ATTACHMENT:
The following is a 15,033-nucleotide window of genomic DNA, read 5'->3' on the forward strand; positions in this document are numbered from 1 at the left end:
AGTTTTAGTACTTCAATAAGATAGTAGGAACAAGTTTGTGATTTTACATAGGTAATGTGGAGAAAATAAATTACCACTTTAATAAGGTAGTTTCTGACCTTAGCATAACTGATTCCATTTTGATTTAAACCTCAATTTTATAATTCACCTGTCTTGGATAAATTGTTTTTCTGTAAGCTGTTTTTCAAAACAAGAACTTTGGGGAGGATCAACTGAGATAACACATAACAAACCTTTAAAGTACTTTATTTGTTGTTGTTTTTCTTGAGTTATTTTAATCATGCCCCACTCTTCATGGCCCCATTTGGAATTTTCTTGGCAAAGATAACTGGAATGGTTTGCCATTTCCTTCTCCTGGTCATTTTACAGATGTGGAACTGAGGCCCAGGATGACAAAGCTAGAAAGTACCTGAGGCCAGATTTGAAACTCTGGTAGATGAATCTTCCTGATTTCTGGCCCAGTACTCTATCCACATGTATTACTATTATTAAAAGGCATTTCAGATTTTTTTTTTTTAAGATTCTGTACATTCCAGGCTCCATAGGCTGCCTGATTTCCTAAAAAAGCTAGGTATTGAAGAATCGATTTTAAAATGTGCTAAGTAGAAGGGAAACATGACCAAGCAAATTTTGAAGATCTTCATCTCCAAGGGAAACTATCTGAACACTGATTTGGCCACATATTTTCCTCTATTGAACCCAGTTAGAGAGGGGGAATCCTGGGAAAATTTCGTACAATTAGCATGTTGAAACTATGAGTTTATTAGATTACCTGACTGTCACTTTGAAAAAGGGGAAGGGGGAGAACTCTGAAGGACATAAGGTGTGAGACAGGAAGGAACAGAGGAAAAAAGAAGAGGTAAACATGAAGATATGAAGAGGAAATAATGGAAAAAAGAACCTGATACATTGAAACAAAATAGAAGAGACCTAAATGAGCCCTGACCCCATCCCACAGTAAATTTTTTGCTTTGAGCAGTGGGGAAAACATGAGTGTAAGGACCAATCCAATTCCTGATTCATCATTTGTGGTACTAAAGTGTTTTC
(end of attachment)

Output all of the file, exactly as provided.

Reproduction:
The following is a 15,033-nucleotide window of genomic DNA, read 5'->3' on the forward strand; positions in this document are numbered from 1 at the left end:
AGTTTTAGTACTTCAATAAGATAGTAGGAACAAGTTTGTGATTTTACATAGGTAATGTGGAGAAAATAAATTACCACTTTAATAAGGTAGTTTCTGACCTTAGCATAACTGATTCCATTTTGATTTAAACCTCAATTTTATAATTCACCTGTCTTGGATAAATTGTTTTTCTGTAAGCTGTTTTTCAAAACAAGAACTTTGGGGAGGATCAACTGAGATAACACATAACAAACCTTTAAAGTACTTTATTTGTTGTTGTTTTTCTTGAGTTATTTTAATCATGCCCCACTCTTCATGGCCCCATTTGGAATTTTCTTGGCAAAGATAACTGGAATGGTTTGCCATTTCCTTCTCCTGGTCATTTTACAGATGTGGAACTGAGGCCCAGGATGACAAAGCTAGAAAGTACCTGAGGCCAGATTTGAAACTCTGGTAGATGAATCTTCCTGATTTCTGGCCCAGTACTCTATCCACATGTATTACTATTATTAAAAGGCATTTCAGATTTTTTTTTTTTAAGATTCTGTACATTCCAGGCTCCATAGGCTGCCTGATTTCCTAAAAAAGCTAGGTATTGAAGAATCGATTTTAAAATGTGCTAAGTAGAAGGGAAACATGACCAAGCAAATTTTGAAGATCTTCATCTCCAAGGGAAACTATCTGAACACTGATTTGGCCACATATTTTCCTCTATTGAACCCAGTTAGAGAGGGGGAATCCTGGGAAAATTTCGTACAATTAGCATGTTGAAACTATGAGTTTATTAGATTACCTGACTGTCACTTTGAAAAAGGGGAAGGGGGAGAACTCTGAAGGACATAAGGTGTGAGACAGGAAGGAACAGAGGAAAAAAGAAGAGGTAAACATGAAGATATGAAGAGGAAATAATGGAAAAAAGAACCTGATACATTGAAACAAAATAGAAGAGACCTAAATGAGCCCTGACCCCATCCCACAGTAAATTTTTTGCTTTGAGCAGTGGGGAAAACATGAGTGTAAGGACCAATCCAATTCCTGATTCATCATTTGTGGTACTAAAGTGTTTTC